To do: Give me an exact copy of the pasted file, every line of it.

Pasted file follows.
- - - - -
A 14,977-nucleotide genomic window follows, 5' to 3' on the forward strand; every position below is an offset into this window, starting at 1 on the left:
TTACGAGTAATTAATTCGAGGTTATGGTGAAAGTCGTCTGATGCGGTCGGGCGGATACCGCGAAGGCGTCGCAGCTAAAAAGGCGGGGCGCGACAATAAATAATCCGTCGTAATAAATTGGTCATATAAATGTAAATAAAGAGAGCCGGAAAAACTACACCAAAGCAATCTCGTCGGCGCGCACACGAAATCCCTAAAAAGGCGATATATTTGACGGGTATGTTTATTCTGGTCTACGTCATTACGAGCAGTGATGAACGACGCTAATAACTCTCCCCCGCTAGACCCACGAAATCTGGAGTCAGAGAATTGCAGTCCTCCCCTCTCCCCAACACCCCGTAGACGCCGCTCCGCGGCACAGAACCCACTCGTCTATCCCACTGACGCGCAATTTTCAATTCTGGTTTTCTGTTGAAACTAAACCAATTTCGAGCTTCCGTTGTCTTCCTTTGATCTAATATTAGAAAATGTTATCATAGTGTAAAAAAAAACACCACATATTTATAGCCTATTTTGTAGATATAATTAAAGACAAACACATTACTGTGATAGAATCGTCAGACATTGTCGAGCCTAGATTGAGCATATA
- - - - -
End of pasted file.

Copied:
A 14,977-nucleotide genomic window follows, 5' to 3' on the forward strand; every position below is an offset into this window, starting at 1 on the left:
TTACGAGTAATTAATTCGAGGTTATGGTGAAAGTCGTCTGATGCGGTCGGGCGGATACCGCGAAGGCGTCGCAGCTAAAAAGGCGGGGCGCGACAATAAATAATCCGTCGTAATAAATTGGTCATATAAATGTAAATAAAGAGAGCCGGAAAAACTACACCAAAGCAATCTCGTCGGCGCGCACACGAAATCCCTAAAAAGGCGATATATTTGACGGGTATGTTTATTCTGGTCTACGTCATTACGAGCAGTGATGAACGACGCTAATAACTCTCCCCCGCTAGACCCACGAAATCTGGAGTCAGAGAATTGCAGTCCTCCCCTCTCCCCAACACCCCGTAGACGCCGCTCCGCGGCACAGAACCCACTCGTCTATCCCACTGACGCGCAATTTTCAATTCTGGTTTTCTGTTGAAACTAAACCAATTTCGAGCTTCCGTTGTCTTCCTTTGATCTAATATTAGAAAATGTTATCATAGTGTAAAAAAAAACACCACATATTTATAGCCTATTTTGTAGATATAATTAAAGACAAACACATTACTGTGATAGAATCGTCAGACATTGTCGAGCCTAGATTGAGCATATA